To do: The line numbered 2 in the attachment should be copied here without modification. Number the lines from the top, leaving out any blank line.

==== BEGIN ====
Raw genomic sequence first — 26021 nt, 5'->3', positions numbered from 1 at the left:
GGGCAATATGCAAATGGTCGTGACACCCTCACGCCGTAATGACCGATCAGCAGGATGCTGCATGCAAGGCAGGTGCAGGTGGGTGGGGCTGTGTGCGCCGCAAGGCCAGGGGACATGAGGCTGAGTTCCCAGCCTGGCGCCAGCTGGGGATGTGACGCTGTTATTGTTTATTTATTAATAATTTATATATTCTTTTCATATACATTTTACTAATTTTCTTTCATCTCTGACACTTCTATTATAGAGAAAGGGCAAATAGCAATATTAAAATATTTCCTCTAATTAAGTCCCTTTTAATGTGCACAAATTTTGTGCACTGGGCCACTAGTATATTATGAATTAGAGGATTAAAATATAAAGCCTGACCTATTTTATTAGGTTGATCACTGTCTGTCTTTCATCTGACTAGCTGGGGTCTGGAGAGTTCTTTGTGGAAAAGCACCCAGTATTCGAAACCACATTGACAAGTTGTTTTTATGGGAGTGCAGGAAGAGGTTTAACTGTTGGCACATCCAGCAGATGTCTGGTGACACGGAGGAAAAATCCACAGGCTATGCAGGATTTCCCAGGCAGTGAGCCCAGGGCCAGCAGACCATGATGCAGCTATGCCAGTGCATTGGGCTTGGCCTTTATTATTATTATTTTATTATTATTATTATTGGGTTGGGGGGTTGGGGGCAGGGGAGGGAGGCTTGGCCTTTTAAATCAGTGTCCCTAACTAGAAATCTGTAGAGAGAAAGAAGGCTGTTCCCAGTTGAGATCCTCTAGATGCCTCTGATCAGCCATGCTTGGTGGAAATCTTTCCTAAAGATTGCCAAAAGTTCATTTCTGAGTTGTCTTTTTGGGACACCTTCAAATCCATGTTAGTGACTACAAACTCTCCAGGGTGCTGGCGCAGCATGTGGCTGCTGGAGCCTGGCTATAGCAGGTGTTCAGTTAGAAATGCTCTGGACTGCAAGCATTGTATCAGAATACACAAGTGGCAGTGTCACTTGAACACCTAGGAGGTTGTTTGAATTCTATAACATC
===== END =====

GGGCAATATGCAAATGGTCGTGACACCCTCACGCCGTAATGACCGATCAGCAGGATGCTGCATGCAAGGCAGGTGCAGGTGGGTGGGGCTGTGTGCGCCGCAAGGCCAGGGGACATGAGGCTGAGTTCCCAGCCTGGCGCCAGCTGGGGATGTGACGCTGTTATTGTTTATTTATTAATAATTTATATATTCTTTTCATATACATTTTACTAATTTTCTTTCATCTCTGACACTTCTATTATAGAGAAAGGGCAAATAGCAATATTAAAATATTTCCTCTAATTAAGTCCCTTTTAATGTGCACAAATTTTGTGCACTGGGCCACTAGTATATTATGAATTAGAGGATTAAAATATAAAGCCTGACCTATTTTATTAGGTTGATCACTGTCTGTCTTTCATCTGACTAGCTGGGGTCTGGAGAGTTCTTTGTGGAAAAGCACCCAGTATTCGAAACCACATTGACAAGTTGTTTTTATGGGAGTGCAGGAAGAGGTTTAACTGTTGGCACATCCAGCAGATGTCTGGTGACACGGAGGAAAAATCCACAGGCTATGCAGGATTTCCCAGGCAGTGAGCCCAGGGCCAGCAGACCATGATGCAGCTATGCCAGTGCATTGGGCTTGGCCTTTATTATTATTATTTTATTATTATTATTATTGGGTTGGGGGGTTGGGGGCAGGGGAGGGAGGCTTGGCCTTTTAAATCAGTGTCCCTAACTAGAAATCTGTAGAGAGAAAGAAGGCTGTTCCCAGTTGAGATCCTCTAGATGCCTCTGATCAGCCATGCTTGGTGGAAATCTTTCCTAAAGATTGCCAAAAGTTCATTTCTGAGTTGTCTTTTTGGGACACCTTCAAATCCATGTTAGTGACTACAAACTCTCCAGGGTGCTGGCGCAGCATGTGGCTGCTGGAGCCTGGCTATAGCAGGTGTTCAGTTAGAAATGCTCTGGACTGCAAGCATTGTATCAGAATACACAAGTGGCAGTGTCACTTGAACACCTAGGAGGTTGTTTGAATTCTATAACATC